It’s no secret we love all the food there is to eat in Mexico, so we want to make sure all volunteers know the right lingo and get to taste our favs.
A semester abroad in Mexico means you will have lots and lots of time to see (and eat) tons. I mean, you could go for a week or so, but actually living there gives you a chance to delve into the culture and make friends with the cuties who run your local Mexican bakery. Honestly, the food might be one of the best parts about living in Mexico.
Have a couple of questions about life here? Come talk to an ILP representative who can help you figure out how to pay less, make volunteering work with school or just give you more info about ILP.
Foods To Know In Mexico
This is corn on the cob, but way more delicious. Corn is roasted with butter and some mayo, and topped with cojita cheese and a sprinkle of cayenne pepper. You'll often see this offered from street vendors, so go ahead and give it a try.
Sorta of like thick tortilla or corn cake, Sopes are open faced, topped with meat, cheese, and veggies. YUM.
This is not to be confused with sopas ... which means "soup" in Spanish (and also delicious and worth a try).
Deep fried little pastry pockets stuffed with a bunch of different fillings — you can get ‘em stuffed with cheese, meat, veggies or even potatoes.
Marinated seafood that actually is technically raw, but is slightly cooked by bright citrus juice, like lime. Usually served up with cilantro and avocado and found around your favorite beaches.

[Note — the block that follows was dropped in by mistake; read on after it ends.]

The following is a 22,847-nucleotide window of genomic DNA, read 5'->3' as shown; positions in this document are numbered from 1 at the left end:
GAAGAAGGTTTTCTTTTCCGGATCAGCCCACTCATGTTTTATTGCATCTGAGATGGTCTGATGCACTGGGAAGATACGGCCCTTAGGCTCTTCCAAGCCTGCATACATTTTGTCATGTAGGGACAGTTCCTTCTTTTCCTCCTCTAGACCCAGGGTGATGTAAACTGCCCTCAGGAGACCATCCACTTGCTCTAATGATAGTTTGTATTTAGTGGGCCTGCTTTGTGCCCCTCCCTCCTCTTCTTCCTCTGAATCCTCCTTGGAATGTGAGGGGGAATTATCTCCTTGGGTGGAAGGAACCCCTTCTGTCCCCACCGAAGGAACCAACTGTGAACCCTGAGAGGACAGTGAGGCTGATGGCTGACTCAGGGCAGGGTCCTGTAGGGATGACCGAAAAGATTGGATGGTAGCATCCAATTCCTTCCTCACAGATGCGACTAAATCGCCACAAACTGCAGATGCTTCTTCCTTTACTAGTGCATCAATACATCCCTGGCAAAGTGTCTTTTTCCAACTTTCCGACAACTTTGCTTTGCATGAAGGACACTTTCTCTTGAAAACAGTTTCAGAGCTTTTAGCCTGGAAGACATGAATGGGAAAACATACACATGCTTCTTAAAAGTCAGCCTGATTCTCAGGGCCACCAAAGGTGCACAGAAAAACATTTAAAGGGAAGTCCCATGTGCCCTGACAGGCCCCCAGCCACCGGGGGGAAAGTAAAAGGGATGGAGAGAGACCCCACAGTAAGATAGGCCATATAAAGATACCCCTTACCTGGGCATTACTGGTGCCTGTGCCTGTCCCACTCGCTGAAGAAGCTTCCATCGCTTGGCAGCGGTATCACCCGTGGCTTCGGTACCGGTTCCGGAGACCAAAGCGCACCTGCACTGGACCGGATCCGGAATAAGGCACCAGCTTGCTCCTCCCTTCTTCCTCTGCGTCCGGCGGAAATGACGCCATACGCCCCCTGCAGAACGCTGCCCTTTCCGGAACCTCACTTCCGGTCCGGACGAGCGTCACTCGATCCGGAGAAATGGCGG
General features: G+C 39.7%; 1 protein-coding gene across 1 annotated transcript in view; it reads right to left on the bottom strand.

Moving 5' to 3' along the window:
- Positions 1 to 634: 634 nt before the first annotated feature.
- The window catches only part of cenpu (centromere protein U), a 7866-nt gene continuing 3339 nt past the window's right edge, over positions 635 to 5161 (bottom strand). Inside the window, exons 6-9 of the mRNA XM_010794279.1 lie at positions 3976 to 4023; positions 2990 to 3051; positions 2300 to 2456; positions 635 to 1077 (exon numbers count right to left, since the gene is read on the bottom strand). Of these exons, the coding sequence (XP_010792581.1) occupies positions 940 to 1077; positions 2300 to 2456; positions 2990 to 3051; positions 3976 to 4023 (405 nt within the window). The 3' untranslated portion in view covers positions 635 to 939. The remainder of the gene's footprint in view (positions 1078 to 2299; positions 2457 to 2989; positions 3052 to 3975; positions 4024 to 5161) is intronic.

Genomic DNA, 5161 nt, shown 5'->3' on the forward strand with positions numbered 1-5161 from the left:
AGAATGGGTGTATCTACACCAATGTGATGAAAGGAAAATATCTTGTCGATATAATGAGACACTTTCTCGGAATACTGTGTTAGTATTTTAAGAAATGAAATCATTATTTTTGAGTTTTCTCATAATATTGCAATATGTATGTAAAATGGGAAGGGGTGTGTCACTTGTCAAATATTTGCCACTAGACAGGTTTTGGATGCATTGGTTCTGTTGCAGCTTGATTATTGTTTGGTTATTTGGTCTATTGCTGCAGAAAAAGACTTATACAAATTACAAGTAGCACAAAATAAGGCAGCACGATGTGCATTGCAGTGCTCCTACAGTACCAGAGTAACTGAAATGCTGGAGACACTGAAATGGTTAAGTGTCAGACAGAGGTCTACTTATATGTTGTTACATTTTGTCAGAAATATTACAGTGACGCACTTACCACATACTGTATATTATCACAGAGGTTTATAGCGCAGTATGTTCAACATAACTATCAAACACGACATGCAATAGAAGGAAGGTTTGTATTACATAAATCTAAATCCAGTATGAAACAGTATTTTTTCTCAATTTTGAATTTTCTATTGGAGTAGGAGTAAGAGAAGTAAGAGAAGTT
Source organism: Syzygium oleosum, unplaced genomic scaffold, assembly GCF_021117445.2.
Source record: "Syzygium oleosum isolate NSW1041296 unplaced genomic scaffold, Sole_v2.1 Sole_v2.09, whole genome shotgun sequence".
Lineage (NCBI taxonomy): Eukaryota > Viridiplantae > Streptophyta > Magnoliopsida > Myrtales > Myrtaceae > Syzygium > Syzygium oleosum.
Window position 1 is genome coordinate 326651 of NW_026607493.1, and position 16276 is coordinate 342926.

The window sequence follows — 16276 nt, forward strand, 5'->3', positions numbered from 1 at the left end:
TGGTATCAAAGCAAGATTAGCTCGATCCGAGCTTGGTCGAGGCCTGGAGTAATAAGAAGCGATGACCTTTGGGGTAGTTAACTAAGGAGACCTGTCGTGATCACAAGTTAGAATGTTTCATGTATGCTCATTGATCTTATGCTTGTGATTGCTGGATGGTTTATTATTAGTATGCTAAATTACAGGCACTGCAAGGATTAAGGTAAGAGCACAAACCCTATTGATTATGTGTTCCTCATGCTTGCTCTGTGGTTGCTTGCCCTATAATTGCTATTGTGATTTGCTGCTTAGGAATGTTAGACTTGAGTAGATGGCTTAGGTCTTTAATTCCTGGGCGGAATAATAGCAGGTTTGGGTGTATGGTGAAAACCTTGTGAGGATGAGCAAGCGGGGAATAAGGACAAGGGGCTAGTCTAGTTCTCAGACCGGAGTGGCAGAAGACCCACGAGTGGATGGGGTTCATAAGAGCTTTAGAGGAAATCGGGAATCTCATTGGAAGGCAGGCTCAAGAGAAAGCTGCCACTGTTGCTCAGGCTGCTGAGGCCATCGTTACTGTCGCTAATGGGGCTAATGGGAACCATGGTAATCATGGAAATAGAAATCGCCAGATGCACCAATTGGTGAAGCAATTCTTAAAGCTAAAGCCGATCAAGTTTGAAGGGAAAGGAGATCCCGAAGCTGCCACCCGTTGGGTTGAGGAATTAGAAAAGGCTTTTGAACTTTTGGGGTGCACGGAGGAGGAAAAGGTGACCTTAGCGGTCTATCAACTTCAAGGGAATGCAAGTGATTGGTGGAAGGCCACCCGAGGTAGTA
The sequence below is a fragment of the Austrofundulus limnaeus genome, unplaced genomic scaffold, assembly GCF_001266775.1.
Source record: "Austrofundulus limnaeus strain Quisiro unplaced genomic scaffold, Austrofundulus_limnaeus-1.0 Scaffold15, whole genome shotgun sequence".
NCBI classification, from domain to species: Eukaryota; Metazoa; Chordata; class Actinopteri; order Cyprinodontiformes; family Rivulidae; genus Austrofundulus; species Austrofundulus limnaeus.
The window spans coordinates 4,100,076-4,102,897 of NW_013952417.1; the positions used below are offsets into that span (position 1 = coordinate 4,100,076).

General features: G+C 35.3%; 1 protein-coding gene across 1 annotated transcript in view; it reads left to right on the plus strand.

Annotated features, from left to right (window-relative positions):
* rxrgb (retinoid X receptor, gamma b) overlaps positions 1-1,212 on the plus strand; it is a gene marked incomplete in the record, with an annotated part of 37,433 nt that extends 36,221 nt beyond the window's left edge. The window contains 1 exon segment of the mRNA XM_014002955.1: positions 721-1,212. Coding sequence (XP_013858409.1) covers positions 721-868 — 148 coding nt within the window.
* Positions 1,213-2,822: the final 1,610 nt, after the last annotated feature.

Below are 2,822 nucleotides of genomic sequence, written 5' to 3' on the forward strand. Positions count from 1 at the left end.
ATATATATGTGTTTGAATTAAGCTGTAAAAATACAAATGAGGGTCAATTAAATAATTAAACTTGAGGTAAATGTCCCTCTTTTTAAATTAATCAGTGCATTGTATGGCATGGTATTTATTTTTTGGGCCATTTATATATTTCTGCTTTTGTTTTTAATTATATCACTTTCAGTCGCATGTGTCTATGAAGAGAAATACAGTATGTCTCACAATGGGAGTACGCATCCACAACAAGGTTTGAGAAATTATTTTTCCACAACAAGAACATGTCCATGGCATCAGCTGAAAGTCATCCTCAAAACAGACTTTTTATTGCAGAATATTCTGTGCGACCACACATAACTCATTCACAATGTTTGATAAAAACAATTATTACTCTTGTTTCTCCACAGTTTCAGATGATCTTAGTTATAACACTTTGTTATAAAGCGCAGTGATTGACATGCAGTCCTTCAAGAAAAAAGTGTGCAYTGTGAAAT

You’ll find this thick earthy sauce topping a few dishes; some moles are made with chocolate and are dark and slightly sweet, while others are lighter in color and are more spicy. Mole originated in Oaxaca which is a major city in southern Mexico.
Say “hi” to the Mexican sandwich. It really can be anything on a bun, but usually you’ll find it spread thick with beans, some sort of protein like chicken, chorizo (a spicy sausage), pork and a couple of other toppings like salsa, avocado, cheese, and veggies.
Tamales are steamed, made up of a paste made from corn and a filling, usually meat or cheese. Order up a bunch of kinds and taste-test your favorites with your ILP group.
I have a feeling you're already well aware of the deliciousness that is a stick of fried, sugary dough, better known as a churro. The best part about churros is that they're SO cheap in Mexico. If you find a churro vendor on the street it's definitely worth digging in your pocket for spare change for a little treat.
PSA: You can find churros and ice cream. I repeat ... CHURROS + ICE CREAM!
Food Words To Know In Mexico
Just so you know, you don’t have know a word of Spanish to be an ILP volunteer, but if you want to learn basic Spanish, we think knowing these foodie terms will help you out, especially when you're staring at a menu that's in Spanish:
Chicken - Pollo
Pork - Puerco
Al Pastor - Marinated Pork
Jamon - Ham
Beef - Carne de Vaca
Ground meat - Molida
Crema - Sort of like sour cream, but not as tangy
Soup - Sopa
Huevos - Eggs
Pan - Bread
Queso - Cheese
It might be helpful to print off this sheet to help you when you’re ordering your favorite dishes while volunteering in Mexico. Who knows? After a couple of weeks, you might be a regular at your favorite taco stand and be able to order up a couple of tacos and a tall glass of aqua fresca in Spanish.
Pst: If that sounds like a dream come true, let’s make it happen! Come teach English part-time in Mexico with International Language Programs — you’ll have lots of free time, weekends off and vacation days during your semester abroad; plus, 3-5 month living in Mexico gives you tons of time to try all of these dishes.